Alex Wright. A committed and focussed Sabre who has done the real hard yards in the coaching ranks to work with this state group. He coached the age group with Tony Casella and I when Isaac White, Rigoni were bottomaged 18s so knows these men and their games well. His teams always seem to overachieve and he is always showing his flexibility coaching all age groups from U12 Div 1 through to youth league. His basketball IQ and work ethic comes from years of involvement and dedication not just by himself but also throughout his family, with his farther John been a former state coach and his brother too been a 36er squad member and US college player.
I am have asked Coach Whitmore to blog on this group’s toughness, togetherness and work ethic but also to give us coaches some insights on the prep leading up to and during the week, and hope this story can inspire players and coaches alike but also give college coaches and other interested people some insight into these National Champions as individuals.
Pictured: 3 great coaches in an embrace immediately after winning gold.
Over to Coach Whitmore
Well it has been a few weeks now since the Gold game and we have all dropped back into club land and focusing on the next project. This blog gives me the opportunity to reflect and spend sometime going back over the journey from October 2016 until now.
2016 was my first state gig as head coach, I made reserve as and under 18 (43 now) and always wanted to wear the state colours so once Paul Rigoni got me involved I was hooked.
The bronze last year was fantastic, 7 bottom age players and the chance to go again and have a crack at gold was too good an opportunity to pass up. We knew we were going to have 4 internationally talented players return and a group of quality bottom age guys to pick from.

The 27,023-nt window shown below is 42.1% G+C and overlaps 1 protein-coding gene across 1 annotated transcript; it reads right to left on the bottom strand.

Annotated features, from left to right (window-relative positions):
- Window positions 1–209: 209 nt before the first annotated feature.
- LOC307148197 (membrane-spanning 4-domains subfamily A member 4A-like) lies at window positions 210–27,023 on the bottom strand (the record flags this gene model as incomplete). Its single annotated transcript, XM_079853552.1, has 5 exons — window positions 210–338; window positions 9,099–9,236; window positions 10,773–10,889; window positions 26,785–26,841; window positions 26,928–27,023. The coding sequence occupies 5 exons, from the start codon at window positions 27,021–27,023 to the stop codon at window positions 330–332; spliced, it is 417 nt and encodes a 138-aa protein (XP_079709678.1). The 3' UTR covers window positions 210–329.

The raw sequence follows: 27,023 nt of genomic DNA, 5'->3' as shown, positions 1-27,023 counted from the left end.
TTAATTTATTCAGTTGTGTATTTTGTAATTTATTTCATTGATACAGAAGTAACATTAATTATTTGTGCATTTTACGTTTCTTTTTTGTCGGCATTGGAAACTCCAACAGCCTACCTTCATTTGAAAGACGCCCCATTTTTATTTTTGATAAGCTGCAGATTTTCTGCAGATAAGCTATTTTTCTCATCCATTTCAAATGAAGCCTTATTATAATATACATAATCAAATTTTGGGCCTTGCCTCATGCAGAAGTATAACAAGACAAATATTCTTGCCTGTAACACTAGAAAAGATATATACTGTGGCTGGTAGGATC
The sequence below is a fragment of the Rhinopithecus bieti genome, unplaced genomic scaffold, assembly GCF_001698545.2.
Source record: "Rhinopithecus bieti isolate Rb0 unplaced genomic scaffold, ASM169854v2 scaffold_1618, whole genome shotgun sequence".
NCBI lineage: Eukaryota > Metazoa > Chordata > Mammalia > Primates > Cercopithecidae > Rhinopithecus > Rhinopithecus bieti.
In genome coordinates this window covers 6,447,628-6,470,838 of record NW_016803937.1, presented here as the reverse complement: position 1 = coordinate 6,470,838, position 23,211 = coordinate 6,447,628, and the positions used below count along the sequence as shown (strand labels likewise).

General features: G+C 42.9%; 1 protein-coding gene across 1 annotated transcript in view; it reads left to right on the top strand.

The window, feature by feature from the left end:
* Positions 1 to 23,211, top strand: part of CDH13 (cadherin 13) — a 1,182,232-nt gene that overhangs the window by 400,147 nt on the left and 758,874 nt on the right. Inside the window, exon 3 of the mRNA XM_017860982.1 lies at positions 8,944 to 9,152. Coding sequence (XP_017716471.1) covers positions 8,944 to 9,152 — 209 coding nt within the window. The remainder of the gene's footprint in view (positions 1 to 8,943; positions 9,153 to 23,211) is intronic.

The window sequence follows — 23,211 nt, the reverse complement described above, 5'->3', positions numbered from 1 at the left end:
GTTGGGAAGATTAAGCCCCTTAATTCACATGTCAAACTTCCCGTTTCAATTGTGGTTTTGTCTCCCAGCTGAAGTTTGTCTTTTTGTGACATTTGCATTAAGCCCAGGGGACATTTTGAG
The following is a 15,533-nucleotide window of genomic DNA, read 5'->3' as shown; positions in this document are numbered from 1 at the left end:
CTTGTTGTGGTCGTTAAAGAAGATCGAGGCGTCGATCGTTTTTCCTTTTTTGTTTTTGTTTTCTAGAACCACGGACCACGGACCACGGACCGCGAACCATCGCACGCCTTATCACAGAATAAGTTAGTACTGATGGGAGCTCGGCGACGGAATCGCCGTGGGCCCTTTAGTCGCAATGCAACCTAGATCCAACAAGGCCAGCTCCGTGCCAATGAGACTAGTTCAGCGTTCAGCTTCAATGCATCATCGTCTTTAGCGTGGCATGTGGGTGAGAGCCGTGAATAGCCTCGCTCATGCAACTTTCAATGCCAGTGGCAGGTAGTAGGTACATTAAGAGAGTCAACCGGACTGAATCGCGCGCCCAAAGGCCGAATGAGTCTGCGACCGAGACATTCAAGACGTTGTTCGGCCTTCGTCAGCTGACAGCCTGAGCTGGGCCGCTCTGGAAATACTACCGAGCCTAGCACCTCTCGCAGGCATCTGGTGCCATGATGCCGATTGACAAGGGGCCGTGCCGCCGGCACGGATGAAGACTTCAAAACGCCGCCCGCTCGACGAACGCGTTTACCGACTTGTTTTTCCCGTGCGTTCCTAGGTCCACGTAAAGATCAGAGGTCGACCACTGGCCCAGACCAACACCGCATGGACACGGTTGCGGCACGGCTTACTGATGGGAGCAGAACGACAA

We picked the group over the October long weekend, 4 sessions and we had it from 30 ish to 16, one more session and the 10 and 6 reserves were picked.
We needed a balanced group and I have always found that 20s is the year that players develop late, and guys that have never played state, may warrant selection for the first time, or selection for the first time in a few years. It is also the first time the country and metro tag gets dropped and we all become one team.
It was very hard to tell a few guys that this year was the first time as a player you were not going to make the 10, we had a squad that had players that had played state both years of 16s all the way through but as a coaching group you need to feel comfortable with the 10. State coaching is an opinion game, this is not to say that other coaches would have picked the 10 we did, I know they certainly wouldn’t have, it's not that cut and dry and some guys that missed out probably felt harshly treated. At the end of the day it is our opinions as head coaches that count and you need to wear the decisions and move forward.